Not only is Metzgar-Deacon WOU’s first sports performance director, she is one of only two women at the NCAA level who are responsible for the entire athletic department. Like any trail blazer, the journey comes with its fair share of bumps and bruises along the way. “I have definitely run into sport coaches who at first didn’t want me to work with their team because I was a female, but once I sat down with them and talked about my experience, my knowledge and my passion for this field, they realized that it’s not about male vs. female, but about coaching and motivating.” says Metzgar-Deacon. She has been kicked out of a football weight room because she’s a woman, been sexually harassed, disrespected, cursed at and put down all because of her gender. “I chalk it up to insecurity and don’t take it personally. I concentrate on all the good things that have happened to me over my career and all the athletes I have reached and helped, and it makes it all worth it. If I had quit every time I got yelled at or called a nasty name, I definitely would have been done a long time ago.”

The job also comes with overcoming discrimination hurdles in hiring. “Another challenge I face as a female in this field is that I’m not going to get as many opportunities to be a director in charge of football at a lot of universities. Even though I have the knowledge, experience and passion…I won’t be looked at as closely because I’m a female.” Here at Western Oregon is the first time she has had that opportunity. “I didn’t want to be an assistant strength coach my entire career, I had bigger aspirations and I found a place that accepted me for my abilities, qualities and leadership, instead of looking away from me because I was a female.”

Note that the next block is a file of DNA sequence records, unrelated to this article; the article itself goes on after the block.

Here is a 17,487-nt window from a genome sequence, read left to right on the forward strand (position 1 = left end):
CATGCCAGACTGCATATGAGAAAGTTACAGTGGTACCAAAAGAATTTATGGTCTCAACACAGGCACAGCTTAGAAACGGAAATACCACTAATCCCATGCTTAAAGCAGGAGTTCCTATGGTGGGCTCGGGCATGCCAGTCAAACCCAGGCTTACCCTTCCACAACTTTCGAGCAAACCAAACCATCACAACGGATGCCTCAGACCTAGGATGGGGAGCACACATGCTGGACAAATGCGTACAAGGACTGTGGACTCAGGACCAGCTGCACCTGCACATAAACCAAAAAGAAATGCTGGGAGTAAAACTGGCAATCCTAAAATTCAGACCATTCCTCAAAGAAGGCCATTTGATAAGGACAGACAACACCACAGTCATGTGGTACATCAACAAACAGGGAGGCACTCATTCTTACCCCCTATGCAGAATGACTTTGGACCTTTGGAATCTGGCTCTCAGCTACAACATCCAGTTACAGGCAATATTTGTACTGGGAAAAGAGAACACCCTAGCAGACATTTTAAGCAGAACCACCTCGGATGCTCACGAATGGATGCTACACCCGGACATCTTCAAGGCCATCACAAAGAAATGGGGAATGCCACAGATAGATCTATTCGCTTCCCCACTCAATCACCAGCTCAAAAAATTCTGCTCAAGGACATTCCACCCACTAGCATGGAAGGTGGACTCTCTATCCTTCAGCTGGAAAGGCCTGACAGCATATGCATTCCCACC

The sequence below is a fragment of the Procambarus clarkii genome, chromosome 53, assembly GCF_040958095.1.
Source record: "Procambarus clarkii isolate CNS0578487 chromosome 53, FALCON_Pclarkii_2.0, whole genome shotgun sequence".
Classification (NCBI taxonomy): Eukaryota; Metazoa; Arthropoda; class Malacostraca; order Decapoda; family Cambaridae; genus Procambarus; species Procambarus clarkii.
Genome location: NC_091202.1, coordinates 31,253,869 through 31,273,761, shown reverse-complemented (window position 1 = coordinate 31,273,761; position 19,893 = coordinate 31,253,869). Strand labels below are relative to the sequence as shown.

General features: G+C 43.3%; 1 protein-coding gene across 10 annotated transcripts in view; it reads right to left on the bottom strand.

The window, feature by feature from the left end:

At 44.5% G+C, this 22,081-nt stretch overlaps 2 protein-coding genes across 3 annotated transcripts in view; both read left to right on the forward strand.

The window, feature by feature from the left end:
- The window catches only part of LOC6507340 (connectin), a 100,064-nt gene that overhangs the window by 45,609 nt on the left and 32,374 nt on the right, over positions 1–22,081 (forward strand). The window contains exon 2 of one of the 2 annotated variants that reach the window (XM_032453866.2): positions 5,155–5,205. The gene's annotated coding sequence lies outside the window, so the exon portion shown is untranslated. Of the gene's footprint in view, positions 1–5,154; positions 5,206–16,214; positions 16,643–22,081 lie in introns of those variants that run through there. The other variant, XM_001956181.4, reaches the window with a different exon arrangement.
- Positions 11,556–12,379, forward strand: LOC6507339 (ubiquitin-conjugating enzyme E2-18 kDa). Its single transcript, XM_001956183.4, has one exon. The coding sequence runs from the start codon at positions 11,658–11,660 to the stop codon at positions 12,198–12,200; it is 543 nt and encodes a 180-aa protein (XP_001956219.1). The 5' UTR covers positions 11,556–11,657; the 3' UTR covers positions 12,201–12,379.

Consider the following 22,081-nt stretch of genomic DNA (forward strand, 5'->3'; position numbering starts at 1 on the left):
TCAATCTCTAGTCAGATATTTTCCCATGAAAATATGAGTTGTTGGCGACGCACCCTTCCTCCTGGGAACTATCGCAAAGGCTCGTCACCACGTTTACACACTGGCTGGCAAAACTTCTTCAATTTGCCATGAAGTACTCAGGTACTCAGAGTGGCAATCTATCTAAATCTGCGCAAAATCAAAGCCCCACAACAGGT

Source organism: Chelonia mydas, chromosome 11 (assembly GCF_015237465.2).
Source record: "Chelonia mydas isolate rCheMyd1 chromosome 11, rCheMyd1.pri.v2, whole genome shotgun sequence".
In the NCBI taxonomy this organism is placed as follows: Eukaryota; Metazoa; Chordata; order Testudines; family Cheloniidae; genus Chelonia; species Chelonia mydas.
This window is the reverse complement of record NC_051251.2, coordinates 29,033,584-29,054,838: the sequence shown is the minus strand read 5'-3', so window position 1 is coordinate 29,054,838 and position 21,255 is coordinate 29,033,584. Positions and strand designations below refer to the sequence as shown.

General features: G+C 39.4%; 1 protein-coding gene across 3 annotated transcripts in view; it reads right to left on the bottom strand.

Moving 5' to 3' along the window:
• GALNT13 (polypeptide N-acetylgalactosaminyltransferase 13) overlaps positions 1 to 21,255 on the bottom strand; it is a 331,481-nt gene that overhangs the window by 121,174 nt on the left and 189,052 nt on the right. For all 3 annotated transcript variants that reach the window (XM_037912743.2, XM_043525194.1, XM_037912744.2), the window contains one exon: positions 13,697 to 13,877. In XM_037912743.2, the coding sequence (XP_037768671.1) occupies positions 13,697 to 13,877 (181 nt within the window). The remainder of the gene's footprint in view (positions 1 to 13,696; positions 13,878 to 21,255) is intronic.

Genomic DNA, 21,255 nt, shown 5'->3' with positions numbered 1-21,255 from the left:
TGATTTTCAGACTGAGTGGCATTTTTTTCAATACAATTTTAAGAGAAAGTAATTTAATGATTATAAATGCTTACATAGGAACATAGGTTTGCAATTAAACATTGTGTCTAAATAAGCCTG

weight trainingBuying in
On paper alone she’s more than qualified to build a world class program, but in sports it’s all about results and who better to speak with than the players themselves and their head coaches.

When asked how Metzgar-Deacon has impacted the football team in the year she has been on campus, Head Coach Arne Ferguson had this to say: “Success breeds success. To be able to see your weights go up, to see yourself get stronger to be able to lift longer… the game of football has changed where rest time is limited, teams are pushing the play clock – it’s so much about recovery time and how you train for that cycle. She understands that and that’s how they are training now. The players are seeing results and that’s why they are buying in.” He can even see a difference from last year: “Through spring ball we averaged 25 to 45 more plays because the players are in shape and strong enough to do that.”

Head Volleyball Coach Brad Saindon has noticed a change in his players as well, “My players are more fit than they have ever been. They are jumping better, they are hitting harder, they look different, they recover faster.”

The praises don’t stop there. The football athletes, typically the toughest critics, were lining up to give testimonials. Linebacker Scotland Foss, has seen tremendous improvement. “Personally, my bench press went up 50 pounds and my squat went up 50 pounds. As a team, physically you can tell players are bigger, faster, stronger—and with attitude. I think Cori brings in a whole new dynamic, not just because she’s a female, but because she has extensive knowledge- she’s an expert in her field and it reflects. I think we’ve advanced to a better place mentally and physically.”